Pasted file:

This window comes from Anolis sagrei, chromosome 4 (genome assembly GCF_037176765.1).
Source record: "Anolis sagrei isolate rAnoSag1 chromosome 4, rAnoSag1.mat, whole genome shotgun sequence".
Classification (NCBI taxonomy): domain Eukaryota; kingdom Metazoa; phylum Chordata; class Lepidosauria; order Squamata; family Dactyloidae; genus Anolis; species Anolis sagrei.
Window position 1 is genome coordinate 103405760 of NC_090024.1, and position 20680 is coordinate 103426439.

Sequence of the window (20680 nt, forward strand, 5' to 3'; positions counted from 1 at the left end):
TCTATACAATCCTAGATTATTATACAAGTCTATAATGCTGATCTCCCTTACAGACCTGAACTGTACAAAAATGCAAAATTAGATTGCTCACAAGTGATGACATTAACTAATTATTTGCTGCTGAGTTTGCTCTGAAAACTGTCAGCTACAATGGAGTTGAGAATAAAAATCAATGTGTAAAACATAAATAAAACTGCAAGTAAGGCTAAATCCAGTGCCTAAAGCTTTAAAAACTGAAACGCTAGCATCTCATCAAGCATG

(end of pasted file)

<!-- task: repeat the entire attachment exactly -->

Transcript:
This window comes from Anolis sagrei, chromosome 4 (genome assembly GCF_037176765.1).
Source record: "Anolis sagrei isolate rAnoSag1 chromosome 4, rAnoSag1.mat, whole genome shotgun sequence".
Classification (NCBI taxonomy): domain Eukaryota; kingdom Metazoa; phylum Chordata; class Lepidosauria; order Squamata; family Dactyloidae; genus Anolis; species Anolis sagrei.
Window position 1 is genome coordinate 103405760 of NC_090024.1, and position 20680 is coordinate 103426439.

Sequence of the window (20680 nt, forward strand, 5' to 3'; positions counted from 1 at the left end):
TCTATACAATCCTAGATTATTATACAAGTCTATAATGCTGATCTCCCTTACAGACCTGAACTGTACAAAAATGCAAAATTAGATTGCTCACAAGTGATGACATTAACTAATTATTTGCTGCTGAGTTTGCTCTGAAAACTGTCAGCTACAATGGAGTTGAGAATAAAAATCAATGTGTAAAACATAAATAAAACTGCAAGTAAGGCTAAATCCAGTGCCTAAAGCTTTAAAAACTGAAACGCTAGCATCTCATCAAGCATG